The UK government has rejigged its open source and open standards software procurement policy, following pressure from OSS vendors last autumn. Early last year the Cabinet Office revised its rules on public sector open source software purchases, but many OSS players complained that the policy amendments didn’t go far enough. …
Now small business can at least get a look in in certain areas. I'm currently trying to find out why my local primary school is being quoted £25k for two years broad band connection. For 150 pupils it seems excessive but if your not allowed to quote you don't get to see the requirements apparently.
Democracy - wouldn't you love it?
How many of you have seen RFP that have been written specifically with one company in mind? Unrealistic expectations, functionality that is not needed for anything but exists only in that one specific product, etc. Try to do the bidding for that...
Sadly that will change nothing. Most of the deals are done on CEO level, without any possible scrutiny. But nice somebody tried...
Most primary schools in London nowadays use bog-standard business ADSL lines - even the private schools, and some of the secondaries. Anything else is usually the external services provided by the supplier (which in London includes things like the LGfL - the London Grid For Learning - which supply filtering, websites, video hosting, video conferencing, virtual learning environments, even free copies of Sophos antivirus for every machine and server in the school. Similar large cities have similar "grids").
So, be careful what you think you're "bidding" against - a lot of it is actually service, nothing to do with the connection. Even on the expensive packages, in a primary school anything but ADSL or cable broadband is unusual, though I wouldn't put it past at least one school to be using leased lines / SDSL without realising the cost was unnecessary.
... this looks like a big improvement over the previous version of the "same" policy. Someone, somewhere seems to have cottoned on. I'm curious. Will it make a difference?
remind me again which product supports ISO 29500? (Other than OOo)
It would have been good to see "unencumbered" included in the Open Standards bit, pre-empting any rotting of the European position on software patents.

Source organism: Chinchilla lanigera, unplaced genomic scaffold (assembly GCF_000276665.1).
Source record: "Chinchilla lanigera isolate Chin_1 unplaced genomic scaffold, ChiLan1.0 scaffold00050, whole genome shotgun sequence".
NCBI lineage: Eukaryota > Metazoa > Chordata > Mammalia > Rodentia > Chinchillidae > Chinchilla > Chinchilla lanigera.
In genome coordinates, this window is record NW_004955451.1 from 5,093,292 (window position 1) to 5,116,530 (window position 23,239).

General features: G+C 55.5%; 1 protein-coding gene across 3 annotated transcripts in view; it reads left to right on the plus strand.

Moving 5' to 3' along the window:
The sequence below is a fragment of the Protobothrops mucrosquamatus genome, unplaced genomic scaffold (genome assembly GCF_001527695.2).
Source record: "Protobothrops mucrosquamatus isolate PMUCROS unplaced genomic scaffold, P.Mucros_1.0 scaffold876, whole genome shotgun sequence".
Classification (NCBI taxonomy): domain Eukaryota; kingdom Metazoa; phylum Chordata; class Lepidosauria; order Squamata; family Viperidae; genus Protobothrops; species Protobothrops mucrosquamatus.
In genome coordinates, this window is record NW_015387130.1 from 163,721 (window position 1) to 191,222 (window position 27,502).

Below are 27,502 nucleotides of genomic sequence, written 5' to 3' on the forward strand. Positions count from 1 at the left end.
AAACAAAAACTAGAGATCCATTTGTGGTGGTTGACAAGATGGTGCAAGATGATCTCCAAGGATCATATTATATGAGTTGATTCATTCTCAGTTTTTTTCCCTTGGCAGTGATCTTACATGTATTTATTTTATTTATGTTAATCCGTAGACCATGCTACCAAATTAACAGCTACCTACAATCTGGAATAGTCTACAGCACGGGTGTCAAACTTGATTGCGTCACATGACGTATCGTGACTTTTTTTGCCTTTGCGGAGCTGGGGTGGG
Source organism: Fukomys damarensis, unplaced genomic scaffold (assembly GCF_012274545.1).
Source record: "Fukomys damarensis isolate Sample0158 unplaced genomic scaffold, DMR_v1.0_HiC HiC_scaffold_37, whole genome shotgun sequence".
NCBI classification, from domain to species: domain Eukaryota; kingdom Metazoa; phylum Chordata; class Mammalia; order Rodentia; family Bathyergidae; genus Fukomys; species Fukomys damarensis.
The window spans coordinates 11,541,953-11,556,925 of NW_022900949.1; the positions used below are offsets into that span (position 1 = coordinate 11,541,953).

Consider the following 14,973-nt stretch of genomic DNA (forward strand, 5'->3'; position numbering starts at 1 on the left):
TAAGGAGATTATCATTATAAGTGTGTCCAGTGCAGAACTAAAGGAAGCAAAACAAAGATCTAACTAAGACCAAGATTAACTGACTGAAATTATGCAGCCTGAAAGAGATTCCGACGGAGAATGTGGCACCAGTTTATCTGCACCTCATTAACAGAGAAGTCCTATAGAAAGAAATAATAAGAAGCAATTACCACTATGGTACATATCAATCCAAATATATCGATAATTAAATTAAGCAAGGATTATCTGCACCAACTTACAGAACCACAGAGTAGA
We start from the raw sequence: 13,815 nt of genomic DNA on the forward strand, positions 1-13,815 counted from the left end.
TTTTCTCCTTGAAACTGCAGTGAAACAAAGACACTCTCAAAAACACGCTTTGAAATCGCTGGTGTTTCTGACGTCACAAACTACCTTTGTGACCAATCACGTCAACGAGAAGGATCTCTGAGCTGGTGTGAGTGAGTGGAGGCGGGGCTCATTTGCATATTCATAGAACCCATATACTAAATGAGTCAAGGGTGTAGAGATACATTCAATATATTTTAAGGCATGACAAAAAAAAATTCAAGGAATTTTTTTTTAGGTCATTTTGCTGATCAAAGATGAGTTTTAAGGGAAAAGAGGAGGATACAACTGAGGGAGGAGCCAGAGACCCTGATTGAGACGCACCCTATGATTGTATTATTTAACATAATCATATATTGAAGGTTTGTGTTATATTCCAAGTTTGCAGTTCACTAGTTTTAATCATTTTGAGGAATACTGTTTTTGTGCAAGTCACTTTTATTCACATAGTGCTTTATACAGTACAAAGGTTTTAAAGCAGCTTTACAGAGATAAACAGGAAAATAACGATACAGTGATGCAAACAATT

do as I say not as I do
the government doesn't follow it's own rules? really?
Rules like "don't claim money for a second home you don't live in, *wink* *wink*"
The more things change
The more things change, the more they stay the same. From the PDF:
"The Government’s policy is as follows: ... Where no evidence exists in a bid that full consideration has been given to open source products, the bid will be considered non compliant and is likely to be removed from the tender process."
'likely to be removed'. Not will. FAIL.
A Blank Cheque and Under the Table ?
Who is providing Government .... [and Governments for that Matter, for Prime Secure Protocols for one Client will invariably be conveniently appropriate for Any and All Others in this Very Particular and Peculiar Specialised Field] .... with Cyber Security, and is it costing them any more than £88,888,888 for the Intellectual Property, which is really all that they would need to be Paying for/Buying in, or have they chosen a viable comprehensive in-house program, against which Rival and/or Rogue Beta System Crash Test Assault Teams/Virtual Terrain Team Great Game Players can launch Realistic Market Targeted Attacks for Assessment of the Provided Real Protection Value.
Was Cyber Security ever put out to Public Open Source Tender, or was it one of those little side deals done on the QT amongst friends.
Take your own medicine, .Gov...
Given that almost all public sector Web sites aren't compliant with RFC2822, it's about time a few more Goverment systems were Open Source.
Try entering an e-mail address containing an ampersand ("&") in the local part into any Government Web site, and see what I mean ("Please enter a valid e-mail address"). Of course, the restriction comes about because the proprietary "GovTalk" ( a bastardised version of Microsoft's BizTalk) has to block the ampersand character in input strings, because of Microsoft's horribly broken security - their software is particularly vulnerable to strings containing this character.
The B&Q Web site is the same, a bit embarrassingly for them. But of course it's a perfectly legal character as far as the (open) IETF standard RFC2822 is concerned. It's funny, corresponding with Government departments that tell you it can't be used in an e-mail address, when... errmmmm... they're emailing you using your e-mail address with an ampersand in it... :-)
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